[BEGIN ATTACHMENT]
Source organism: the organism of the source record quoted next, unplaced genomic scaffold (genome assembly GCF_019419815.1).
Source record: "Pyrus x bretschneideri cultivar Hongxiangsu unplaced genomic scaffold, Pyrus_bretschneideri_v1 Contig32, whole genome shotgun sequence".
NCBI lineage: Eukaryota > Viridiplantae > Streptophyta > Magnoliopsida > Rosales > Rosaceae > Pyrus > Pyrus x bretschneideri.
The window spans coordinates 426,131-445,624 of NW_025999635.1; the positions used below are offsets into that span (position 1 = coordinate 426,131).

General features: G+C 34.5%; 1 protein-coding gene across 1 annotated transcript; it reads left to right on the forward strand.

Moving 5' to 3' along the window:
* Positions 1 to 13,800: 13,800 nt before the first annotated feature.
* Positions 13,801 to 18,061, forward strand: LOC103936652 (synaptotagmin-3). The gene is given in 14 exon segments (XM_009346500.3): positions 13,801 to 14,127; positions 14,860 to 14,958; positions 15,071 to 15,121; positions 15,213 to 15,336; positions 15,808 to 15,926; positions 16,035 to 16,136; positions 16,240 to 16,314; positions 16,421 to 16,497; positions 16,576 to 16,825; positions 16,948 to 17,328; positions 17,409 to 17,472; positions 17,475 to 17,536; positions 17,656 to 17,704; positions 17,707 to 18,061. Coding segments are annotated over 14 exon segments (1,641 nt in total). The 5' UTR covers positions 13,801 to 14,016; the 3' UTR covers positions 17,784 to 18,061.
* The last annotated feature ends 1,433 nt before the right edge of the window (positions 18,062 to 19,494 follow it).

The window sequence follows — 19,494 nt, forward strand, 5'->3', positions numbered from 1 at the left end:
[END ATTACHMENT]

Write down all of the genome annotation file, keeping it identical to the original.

Source organism: the organism of the source record quoted next, unplaced genomic scaffold (genome assembly GCF_019419815.1).
Source record: "Pyrus x bretschneideri cultivar Hongxiangsu unplaced genomic scaffold, Pyrus_bretschneideri_v1 Contig32, whole genome shotgun sequence".
NCBI lineage: Eukaryota > Viridiplantae > Streptophyta > Magnoliopsida > Rosales > Rosaceae > Pyrus > Pyrus x bretschneideri.
The window spans coordinates 426,131-445,624 of NW_025999635.1; the positions used below are offsets into that span (position 1 = coordinate 426,131).

General features: G+C 34.5%; 1 protein-coding gene across 1 annotated transcript; it reads left to right on the forward strand.

Moving 5' to 3' along the window:
* Positions 1 to 13,800: 13,800 nt before the first annotated feature.
* Positions 13,801 to 18,061, forward strand: LOC103936652 (synaptotagmin-3). The gene is given in 14 exon segments (XM_009346500.3): positions 13,801 to 14,127; positions 14,860 to 14,958; positions 15,071 to 15,121; positions 15,213 to 15,336; positions 15,808 to 15,926; positions 16,035 to 16,136; positions 16,240 to 16,314; positions 16,421 to 16,497; positions 16,576 to 16,825; positions 16,948 to 17,328; positions 17,409 to 17,472; positions 17,475 to 17,536; positions 17,656 to 17,704; positions 17,707 to 18,061. Coding segments are annotated over 14 exon segments (1,641 nt in total). The 5' UTR covers positions 13,801 to 14,016; the 3' UTR covers positions 17,784 to 18,061.
* The last annotated feature ends 1,433 nt before the right edge of the window (positions 18,062 to 19,494 follow it).

The window sequence follows — 19,494 nt, forward strand, 5'->3', positions numbered from 1 at the left end: